PC-based USB oscilloscopes are fast becoming all the rage. [Matt Sarnoff’s] Terminalscope takes the reverse approach, adapting an oscilloscope into a full serial terminal. You may have seen something similar before in the Dutchtronix/SparkFun O-Clock, but [Matt’s] project goes one further by adding a PS/2 keyboard port for full bidirectional serial communication, and with much sharper display resolution to boot.
The mostly VT-100 compatible Terminalscope is built around two AVR microcontrollers: an ATmega328P runs full-tilt to generate the video signal and handle serial I/O, while an ATtiny45 handles keyboard input to avoid interrupting the ’328’s duties. Rather than vector trace each character, a raster-scanning approach is used: the beam follows a fixed X/Y path (like a television), while modulating the Z input (beam intensity) to form an image. The device can be connected to a PC via serial port or USB-to-TTY adapter, or directly to another microcontroller to debug serial output.
We recently showed an oscilloscope being used as a multichannel digital logic display. The Terminalscope provides yet another use for this essential bench tool and could nicely round out a “poor man’s” testing setup. The schematic and full source code are available for download.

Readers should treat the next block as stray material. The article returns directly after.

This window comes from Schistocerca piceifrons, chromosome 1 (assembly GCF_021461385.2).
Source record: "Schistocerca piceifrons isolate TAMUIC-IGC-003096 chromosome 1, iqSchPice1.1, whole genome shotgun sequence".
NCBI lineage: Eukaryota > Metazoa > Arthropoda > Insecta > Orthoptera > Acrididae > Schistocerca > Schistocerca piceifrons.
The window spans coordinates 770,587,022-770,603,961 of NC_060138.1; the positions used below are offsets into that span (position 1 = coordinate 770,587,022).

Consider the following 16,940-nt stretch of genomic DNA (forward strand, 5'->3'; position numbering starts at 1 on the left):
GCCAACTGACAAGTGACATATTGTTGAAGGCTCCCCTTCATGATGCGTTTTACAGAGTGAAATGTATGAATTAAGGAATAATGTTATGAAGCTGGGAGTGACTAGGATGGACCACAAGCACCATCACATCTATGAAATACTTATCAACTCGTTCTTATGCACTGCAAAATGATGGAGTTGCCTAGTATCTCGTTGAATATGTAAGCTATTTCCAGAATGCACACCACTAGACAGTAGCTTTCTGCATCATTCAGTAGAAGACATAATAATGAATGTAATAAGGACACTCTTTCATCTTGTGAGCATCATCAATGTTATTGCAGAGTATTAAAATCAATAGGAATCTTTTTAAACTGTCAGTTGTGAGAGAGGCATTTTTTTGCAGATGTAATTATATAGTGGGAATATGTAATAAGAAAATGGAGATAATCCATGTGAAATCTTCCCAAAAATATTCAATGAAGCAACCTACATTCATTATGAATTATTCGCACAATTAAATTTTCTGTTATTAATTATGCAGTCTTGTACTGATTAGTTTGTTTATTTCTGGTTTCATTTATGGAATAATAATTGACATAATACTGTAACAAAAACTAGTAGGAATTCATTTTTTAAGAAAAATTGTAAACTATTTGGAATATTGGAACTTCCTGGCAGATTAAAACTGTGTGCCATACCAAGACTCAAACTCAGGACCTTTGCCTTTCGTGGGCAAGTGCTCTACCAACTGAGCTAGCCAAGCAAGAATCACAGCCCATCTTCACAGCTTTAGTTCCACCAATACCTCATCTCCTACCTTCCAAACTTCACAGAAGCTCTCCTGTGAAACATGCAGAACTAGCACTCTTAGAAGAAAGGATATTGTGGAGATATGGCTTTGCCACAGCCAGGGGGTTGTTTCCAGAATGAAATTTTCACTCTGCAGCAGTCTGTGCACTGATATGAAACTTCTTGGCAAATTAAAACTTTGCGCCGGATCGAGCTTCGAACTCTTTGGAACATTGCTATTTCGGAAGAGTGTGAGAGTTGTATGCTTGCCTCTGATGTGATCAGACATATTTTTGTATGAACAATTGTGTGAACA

Project Thunderbird is an automated predator and pest control system. It consists of a pellet gun mounted in a motorized base. The icing on the cake is a 60x zoom camera that has cross-hairs superimposed on the picture. This reminds us of the Internet hunting for the handicap we heard about years ago.
In the video after the break you can see how the motorized base works, watch the trigger-pull motor, and observe a demonstration of some target practice. The creator, [Gadgetapodimus], mentions the possible sale of plans and kits as soon as he completes the system. Perhaps it would be better if this was not easy for people to build.
Continue reading “Remote control pellet gun – with scope”
We’ve been eyeing Seeed Studio’s DSO nano digital storage oscilloscope with a mix of intrigue and skepticism. A pocket-sized $89 storage ’scope? This is a joke, right? Hack a Day reader [Blair Thomson] has written a thorough review based on his experience with one of the beta test units, and it might be a winner after all.
[Blair] feels the unit compares favorably to buying a similarly-priced secondhand analog oscilloscope. The DSO nano wins major points for ease of use, a good range of functionality, and of course the whole portability thing (the enclosure is a repurposed portable media player). Can’t say we’re entirely convinced though. As a single-trace ’scope with 1 MHz bandwidth, the DSO nano may be extremely limiting for anything but basic hobbyist use…which, to be fair, is exactly how they’re marketing it. We can see a place for this the same way there’s a place for $10 multimeters — an inexpensive, toss-in-the-toolbag second ’scope to quickly test for vital signs, something that might complement but not replace a good bench unit.
[Jacques] sent us this little project he has been working on. It is an amazingly cheap USB 2 chanel scope. The total cost of the project was around 5 Euros. It is based off of an Atmel Tiny45, has 2 analog inputs, and can supply 5 Volts to a breadboard. He has listed the bill of materials as well as downloads for the source code, plans, and display software.